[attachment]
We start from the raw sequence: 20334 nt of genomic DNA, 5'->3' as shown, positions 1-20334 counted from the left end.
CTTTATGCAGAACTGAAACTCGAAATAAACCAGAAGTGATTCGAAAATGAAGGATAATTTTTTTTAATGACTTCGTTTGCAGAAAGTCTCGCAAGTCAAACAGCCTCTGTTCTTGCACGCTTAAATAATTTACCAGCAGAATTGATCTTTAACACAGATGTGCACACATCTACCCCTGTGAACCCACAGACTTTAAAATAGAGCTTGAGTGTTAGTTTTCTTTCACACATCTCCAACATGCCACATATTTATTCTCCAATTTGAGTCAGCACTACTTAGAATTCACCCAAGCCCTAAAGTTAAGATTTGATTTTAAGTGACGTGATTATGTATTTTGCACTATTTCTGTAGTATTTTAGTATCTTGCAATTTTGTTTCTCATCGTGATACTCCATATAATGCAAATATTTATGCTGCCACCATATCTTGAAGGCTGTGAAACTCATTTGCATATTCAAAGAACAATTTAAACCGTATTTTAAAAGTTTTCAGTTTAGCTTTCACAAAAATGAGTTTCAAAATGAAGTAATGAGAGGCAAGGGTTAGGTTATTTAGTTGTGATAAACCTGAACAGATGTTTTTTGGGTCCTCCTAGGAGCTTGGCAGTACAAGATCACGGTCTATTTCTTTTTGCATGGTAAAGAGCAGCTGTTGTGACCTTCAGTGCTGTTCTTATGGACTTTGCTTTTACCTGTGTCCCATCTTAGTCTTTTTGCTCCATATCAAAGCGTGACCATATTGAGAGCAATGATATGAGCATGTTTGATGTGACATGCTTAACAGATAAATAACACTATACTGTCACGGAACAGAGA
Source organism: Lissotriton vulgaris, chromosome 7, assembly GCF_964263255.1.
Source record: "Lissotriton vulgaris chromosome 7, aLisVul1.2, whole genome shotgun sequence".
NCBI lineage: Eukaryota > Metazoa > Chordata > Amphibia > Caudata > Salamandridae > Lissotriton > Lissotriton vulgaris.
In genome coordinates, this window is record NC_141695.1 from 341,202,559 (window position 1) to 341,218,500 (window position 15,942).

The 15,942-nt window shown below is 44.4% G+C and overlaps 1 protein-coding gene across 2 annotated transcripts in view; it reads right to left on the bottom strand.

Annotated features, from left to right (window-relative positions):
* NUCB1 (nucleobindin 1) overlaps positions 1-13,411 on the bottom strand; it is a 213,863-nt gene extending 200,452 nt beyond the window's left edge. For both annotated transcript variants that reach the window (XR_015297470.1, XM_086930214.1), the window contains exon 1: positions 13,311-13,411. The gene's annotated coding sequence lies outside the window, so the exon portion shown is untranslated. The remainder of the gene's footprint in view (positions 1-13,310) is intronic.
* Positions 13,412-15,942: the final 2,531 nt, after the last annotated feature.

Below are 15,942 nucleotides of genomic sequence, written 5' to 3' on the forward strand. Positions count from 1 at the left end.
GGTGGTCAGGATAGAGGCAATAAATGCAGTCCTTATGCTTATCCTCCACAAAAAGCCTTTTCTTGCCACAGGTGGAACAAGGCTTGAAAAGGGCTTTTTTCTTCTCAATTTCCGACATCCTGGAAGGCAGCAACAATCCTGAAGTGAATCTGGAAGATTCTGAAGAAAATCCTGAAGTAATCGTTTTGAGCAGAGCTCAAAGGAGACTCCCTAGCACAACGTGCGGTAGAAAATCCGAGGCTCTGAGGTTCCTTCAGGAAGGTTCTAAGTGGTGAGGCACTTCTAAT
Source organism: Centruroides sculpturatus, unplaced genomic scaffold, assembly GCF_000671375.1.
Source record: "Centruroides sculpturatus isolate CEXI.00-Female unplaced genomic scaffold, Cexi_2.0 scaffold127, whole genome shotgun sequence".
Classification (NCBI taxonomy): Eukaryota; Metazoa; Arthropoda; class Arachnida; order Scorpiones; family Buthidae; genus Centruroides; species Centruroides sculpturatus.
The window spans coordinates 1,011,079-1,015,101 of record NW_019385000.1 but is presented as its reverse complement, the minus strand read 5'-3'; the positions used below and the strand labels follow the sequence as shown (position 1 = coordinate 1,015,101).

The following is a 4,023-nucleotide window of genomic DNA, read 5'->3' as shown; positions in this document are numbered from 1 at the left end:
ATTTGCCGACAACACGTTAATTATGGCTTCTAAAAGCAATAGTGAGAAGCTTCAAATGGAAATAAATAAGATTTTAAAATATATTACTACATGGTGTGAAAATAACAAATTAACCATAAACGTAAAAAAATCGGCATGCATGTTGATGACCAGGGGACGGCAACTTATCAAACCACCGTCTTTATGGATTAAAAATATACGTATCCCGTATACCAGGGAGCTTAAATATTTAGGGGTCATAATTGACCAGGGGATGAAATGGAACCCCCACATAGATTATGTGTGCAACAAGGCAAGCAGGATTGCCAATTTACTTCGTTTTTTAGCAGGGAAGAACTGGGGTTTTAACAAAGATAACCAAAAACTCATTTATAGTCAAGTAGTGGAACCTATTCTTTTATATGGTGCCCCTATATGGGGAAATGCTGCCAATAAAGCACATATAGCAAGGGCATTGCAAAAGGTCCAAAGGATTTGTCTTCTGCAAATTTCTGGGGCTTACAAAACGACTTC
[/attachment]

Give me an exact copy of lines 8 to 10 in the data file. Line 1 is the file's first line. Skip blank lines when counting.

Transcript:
Annotated features, from left to right (window-relative positions):
* NUCB1 (nucleobindin 1) overlaps positions 1-13,411 on the bottom strand; it is a 213,863-nt gene extending 200,452 nt beyond the window's left edge. For both annotated transcript variants that reach the window (XR_015297470.1, XM_086930214.1), the window contains exon 1: positions 13,311-13,411. The gene's annotated coding sequence lies outside the window, so the exon portion shown is untranslated. The remainder of the gene's footprint in view (positions 1-13,310) is intronic.
* Positions 13,412-15,942: the final 2,531 nt, after the last annotated feature.